no television

Irina Rempt irina at
Wed Jul 23 15:39:29 EDT 2003

On Wednesday 23 July 2003 21:22, Robyn Starkey wrote:

> Speaking as someone who teaches people how to read and write, I would
> offer a more pedagogical and less cynical view of a curriculum which
> requires television and/or movies. That is, in an effort to make
> students media literate, it is nice to teach them how to read texts
> other than books. For the majority of students, who *do* watch at
> least some television, it can be a very valuable exercise to get them
> to analyse programs that they watch, to think about them critically.
> I always make my composition students do some work in watching and
> reading advertisements, to try to decode what the kinds of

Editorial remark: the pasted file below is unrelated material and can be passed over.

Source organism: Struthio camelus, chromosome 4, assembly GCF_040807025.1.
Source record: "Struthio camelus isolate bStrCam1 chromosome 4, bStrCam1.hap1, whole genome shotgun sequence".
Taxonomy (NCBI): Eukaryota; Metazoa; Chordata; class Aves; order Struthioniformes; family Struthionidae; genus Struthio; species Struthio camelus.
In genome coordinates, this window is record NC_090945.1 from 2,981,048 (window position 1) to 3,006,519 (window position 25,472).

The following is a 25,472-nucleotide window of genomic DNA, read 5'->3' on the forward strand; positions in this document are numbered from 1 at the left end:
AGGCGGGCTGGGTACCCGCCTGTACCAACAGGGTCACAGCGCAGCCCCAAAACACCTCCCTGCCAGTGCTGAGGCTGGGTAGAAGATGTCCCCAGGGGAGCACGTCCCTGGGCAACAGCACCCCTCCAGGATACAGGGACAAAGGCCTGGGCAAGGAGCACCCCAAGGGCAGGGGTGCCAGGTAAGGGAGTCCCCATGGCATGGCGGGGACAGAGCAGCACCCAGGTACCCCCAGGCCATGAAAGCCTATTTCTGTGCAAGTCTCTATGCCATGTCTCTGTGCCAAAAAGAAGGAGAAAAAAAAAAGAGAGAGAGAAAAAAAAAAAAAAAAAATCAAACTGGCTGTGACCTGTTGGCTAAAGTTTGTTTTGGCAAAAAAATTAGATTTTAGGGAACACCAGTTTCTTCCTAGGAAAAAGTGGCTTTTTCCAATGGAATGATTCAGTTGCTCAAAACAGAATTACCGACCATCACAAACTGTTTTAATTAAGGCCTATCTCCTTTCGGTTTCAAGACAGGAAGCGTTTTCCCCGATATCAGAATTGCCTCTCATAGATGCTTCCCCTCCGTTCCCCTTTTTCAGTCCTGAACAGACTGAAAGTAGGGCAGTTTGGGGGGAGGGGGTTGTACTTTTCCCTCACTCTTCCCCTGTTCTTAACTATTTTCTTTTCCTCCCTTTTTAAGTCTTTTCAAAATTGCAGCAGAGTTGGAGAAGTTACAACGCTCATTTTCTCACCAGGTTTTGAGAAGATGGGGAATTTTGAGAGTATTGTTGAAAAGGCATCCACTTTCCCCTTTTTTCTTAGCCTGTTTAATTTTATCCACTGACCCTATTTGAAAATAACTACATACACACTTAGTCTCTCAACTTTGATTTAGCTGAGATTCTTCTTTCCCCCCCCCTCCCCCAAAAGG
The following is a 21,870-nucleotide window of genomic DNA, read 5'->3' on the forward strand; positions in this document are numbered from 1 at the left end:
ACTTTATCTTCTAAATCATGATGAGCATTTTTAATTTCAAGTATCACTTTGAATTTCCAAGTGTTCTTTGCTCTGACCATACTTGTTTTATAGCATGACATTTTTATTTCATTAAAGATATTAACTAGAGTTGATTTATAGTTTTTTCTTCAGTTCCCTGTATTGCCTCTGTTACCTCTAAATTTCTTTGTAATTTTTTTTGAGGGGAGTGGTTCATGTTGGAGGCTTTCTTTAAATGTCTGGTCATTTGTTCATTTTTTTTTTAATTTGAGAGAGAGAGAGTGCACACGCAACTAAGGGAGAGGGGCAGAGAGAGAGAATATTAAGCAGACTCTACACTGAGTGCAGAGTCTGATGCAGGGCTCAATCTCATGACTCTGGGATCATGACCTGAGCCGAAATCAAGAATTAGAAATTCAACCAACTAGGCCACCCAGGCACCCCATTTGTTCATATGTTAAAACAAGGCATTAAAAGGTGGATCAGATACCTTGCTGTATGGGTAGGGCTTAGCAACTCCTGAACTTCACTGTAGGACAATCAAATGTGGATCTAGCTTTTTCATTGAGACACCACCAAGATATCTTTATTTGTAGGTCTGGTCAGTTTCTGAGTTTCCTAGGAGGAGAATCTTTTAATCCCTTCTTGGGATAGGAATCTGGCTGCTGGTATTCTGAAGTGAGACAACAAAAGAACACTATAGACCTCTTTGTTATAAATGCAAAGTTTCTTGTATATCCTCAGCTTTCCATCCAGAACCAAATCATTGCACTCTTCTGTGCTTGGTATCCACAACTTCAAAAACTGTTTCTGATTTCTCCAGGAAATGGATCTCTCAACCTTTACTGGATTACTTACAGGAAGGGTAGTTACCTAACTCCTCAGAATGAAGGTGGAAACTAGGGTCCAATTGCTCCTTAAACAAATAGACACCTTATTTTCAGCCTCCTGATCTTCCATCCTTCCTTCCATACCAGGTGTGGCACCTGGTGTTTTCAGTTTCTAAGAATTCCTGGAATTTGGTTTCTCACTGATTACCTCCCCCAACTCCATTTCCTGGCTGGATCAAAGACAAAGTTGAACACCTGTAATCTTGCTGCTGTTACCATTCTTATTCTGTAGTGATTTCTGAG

> manipulations that advertisers use. I would argue that this kind of
> instruction is also important for students who don't regularly watch
> tv, because they may not be used to analysing in this particular
> mode, even if they are good critical readers of *books*.

Good theory, but not the case here; my best friend is a teacher at that 
school and she's been in on the policy discussions. If only it was that 
way. The students don't analyse programs; they have to watch, say, 2 
hours of non-subtitled English programmes for English comprehension. 
When I was in high school, we got two hours of non-subtitled English 
film and documentary as well, but that was in English class, not set as 


Vesta veran, terna puran, farenin.
Beghinnen can ick, volherden will' ick, volbringhen sal ick.          Latest: 11-May-2003

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